A Biblical Perspective of Risk Management

This is a very brief treatment of why the Bible is a strong advocate of risk management. I was motivated to write this because some Christians do not see the value of disciplines that seek to recognize risk and proactively treat it. Their argument is that God will protect his own interests without our help, and that simply praying for God to protect us is adequate.

First let me state emphatically that I believe that prayer is absolutely essential to successfully weathering any kind of ‘storm’. However, taken in isolation, the above approach does not recognize that God himself has given us a clear biblical mandate for good risk management. Below are several passages taken from the New Living Translation that support this mandate:

Proverbs 22:3 – “A prudent person foresees danger and takes precautions. The simpleton goes blindly on and suffers the consequences.” This passage shows clearly that it is 1.) Foolish to fail to recognize (foresee) risk, 2.) A wise person takes adequate precautions to proactively deal with risk, and 3.) Failing to do both of these things leads to serious consequences.

There are numerous examples of excellent risk managers in the Old Testament. In Nehemiah 1 we read that Nehemiah’s brother informed him that “The wall of Jerusalem has been torn down, and the gates have been destroyed by fire.” Nehemiah’s powerful response has him courageously seeking the king’s support of a mission to rebuild the walls (Nehemiah 2:1-10). Soon he is secretly surveying the walls by night (2:11-16). Finally he wisely navigates extreme adversity from opponents. Read Nehemiah 1-7 and see Nehemiah was a man of both prayer and action.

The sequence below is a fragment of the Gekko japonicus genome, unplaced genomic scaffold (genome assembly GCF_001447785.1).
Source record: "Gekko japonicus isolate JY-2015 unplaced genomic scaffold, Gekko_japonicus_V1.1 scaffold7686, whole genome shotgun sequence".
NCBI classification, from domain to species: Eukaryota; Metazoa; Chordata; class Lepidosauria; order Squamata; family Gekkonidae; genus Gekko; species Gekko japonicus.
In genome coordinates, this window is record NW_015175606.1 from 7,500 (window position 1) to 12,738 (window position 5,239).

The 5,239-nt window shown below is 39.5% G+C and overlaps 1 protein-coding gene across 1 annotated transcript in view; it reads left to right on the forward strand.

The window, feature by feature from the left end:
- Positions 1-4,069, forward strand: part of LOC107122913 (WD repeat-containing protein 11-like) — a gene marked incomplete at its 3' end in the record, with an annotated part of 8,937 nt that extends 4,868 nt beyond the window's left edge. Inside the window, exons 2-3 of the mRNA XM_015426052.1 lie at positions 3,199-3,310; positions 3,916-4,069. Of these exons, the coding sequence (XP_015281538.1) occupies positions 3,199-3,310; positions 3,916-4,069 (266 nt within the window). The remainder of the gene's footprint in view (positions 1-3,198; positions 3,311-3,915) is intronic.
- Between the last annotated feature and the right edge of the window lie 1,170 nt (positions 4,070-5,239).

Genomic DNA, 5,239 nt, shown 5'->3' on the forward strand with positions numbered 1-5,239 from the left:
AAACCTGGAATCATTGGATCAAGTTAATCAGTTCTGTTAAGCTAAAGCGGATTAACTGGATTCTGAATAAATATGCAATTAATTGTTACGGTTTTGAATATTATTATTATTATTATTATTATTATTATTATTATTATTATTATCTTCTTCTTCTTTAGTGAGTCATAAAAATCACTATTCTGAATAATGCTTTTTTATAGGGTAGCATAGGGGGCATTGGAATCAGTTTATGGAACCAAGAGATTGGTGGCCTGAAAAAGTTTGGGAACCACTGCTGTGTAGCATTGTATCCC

The classic biblical example is the historical account of Joseph, found in Genesis 30-50. Because of his enduring faith and spiritual wisdom, Joseph was one of the most resilient persons in biblical history. God had warned Pharaoh of an impending seven-year famine in a dream. Through a series of God-orchestrated events, Joseph was lifted up from prison to proactively manage this extreme risk to the survival of Egypt and its neighbors.

Ecclesiastes 4:12 – “A person standing alone can be attacked and defeated, but two can stand back-to-back and conquer. Three are even better, for a triple-braided cord is not easily broken.” This passage advocates strength in numbers, typically applied to personal relationships but I believe its application extends to teams and organizations. Organizations can do this by securely sharing both information and resources.

Proverbs 21:5 – “Good planning and hard work lead to prosperity, but hasty shortcuts lead to poverty.” Here I am applying this verse to emphasize that once you do recognize the threats, you must be diligent to plan appropriately for them. Otherwise you will find yourself in a compromised situation unable to accomplish your core mission (poverty).

In conclusion, there is a strong biblical basis for a proactive approach to risk management that embraces both prayer and action. We should apply this truth both professionally and in our personal lives.

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